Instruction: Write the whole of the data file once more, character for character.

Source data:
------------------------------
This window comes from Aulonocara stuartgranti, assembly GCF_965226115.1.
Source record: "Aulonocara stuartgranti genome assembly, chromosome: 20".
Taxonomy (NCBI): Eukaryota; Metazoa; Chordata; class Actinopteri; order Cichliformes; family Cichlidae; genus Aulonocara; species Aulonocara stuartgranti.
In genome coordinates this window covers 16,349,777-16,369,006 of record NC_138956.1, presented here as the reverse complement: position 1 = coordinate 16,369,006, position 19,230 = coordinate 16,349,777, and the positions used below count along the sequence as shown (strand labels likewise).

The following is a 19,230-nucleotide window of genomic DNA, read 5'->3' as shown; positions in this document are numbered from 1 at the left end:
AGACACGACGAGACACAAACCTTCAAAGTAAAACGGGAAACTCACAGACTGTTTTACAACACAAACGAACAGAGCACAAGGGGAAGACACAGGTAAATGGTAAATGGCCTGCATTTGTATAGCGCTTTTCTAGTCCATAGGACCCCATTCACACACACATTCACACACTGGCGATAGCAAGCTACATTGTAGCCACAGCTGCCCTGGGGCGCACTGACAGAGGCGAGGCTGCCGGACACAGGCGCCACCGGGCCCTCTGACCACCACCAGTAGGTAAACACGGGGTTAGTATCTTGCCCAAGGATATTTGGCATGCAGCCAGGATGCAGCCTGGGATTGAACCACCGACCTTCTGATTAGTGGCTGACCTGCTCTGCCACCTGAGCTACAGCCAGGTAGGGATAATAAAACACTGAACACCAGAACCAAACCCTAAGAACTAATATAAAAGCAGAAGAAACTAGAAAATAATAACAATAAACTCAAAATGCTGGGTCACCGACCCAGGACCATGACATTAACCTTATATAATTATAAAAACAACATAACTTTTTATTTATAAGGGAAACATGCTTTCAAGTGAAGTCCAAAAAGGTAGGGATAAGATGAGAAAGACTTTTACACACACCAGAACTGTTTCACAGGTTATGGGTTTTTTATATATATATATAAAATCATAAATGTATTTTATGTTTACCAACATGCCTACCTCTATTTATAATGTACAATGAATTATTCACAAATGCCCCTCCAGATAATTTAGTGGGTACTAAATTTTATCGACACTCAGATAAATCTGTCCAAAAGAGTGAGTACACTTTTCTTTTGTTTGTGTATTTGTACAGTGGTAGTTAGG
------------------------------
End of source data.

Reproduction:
This window comes from Aulonocara stuartgranti, assembly GCF_965226115.1.
Source record: "Aulonocara stuartgranti genome assembly, chromosome: 20".
Taxonomy (NCBI): Eukaryota; Metazoa; Chordata; class Actinopteri; order Cichliformes; family Cichlidae; genus Aulonocara; species Aulonocara stuartgranti.
In genome coordinates this window covers 16,349,777-16,369,006 of record NC_138956.1, presented here as the reverse complement: position 1 = coordinate 16,369,006, position 19,230 = coordinate 16,349,777, and the positions used below count along the sequence as shown (strand labels likewise).

The following is a 19,230-nucleotide window of genomic DNA, read 5'->3' as shown; positions in this document are numbered from 1 at the left end:
AGACACGACGAGACACAAACCTTCAAAGTAAAACGGGAAACTCACAGACTGTTTTACAACACAAACGAACAGAGCACAAGGGGAAGACACAGGTAAATGGTAAATGGCCTGCATTTGTATAGCGCTTTTCTAGTCCATAGGACCCCATTCACACACACATTCACACACTGGCGATAGCAAGCTACATTGTAGCCACAGCTGCCCTGGGGCGCACTGACAGAGGCGAGGCTGCCGGACACAGGCGCCACCGGGCCCTCTGACCACCACCAGTAGGTAAACACGGGGTTAGTATCTTGCCCAAGGATATTTGGCATGCAGCCAGGATGCAGCCTGGGATTGAACCACCGACCTTCTGATTAGTGGCTGACCTGCTCTGCCACCTGAGCTACAGCCAGGTAGGGATAATAAAACACTGAACACCAGAACCAAACCCTAAGAACTAATATAAAAGCAGAAGAAACTAGAAAATAATAACAATAAACTCAAAATGCTGGGTCACCGACCCAGGACCATGACATTAACCTTATATAATTATAAAAACAACATAACTTTTTATTTATAAGGGAAACATGCTTTCAAGTGAAGTCCAAAAAGGTAGGGATAAGATGAGAAAGACTTTTACACACACCAGAACTGTTTCACAGGTTATGGGTTTTTTATATATATATATAAAATCATAAATGTATTTTATGTTTACCAACATGCCTACCTCTATTTATAATGTACAATGAATTATTCACAAATGCCCCTCCAGATAATTTAGTGGGTACTAAATTTTATCGACACTCAGATAAATCTGTCCAAAAGAGTGAGTACACTTTTCTTTTGTTTGTGTATTTGTACAGTGGTAGTTAGG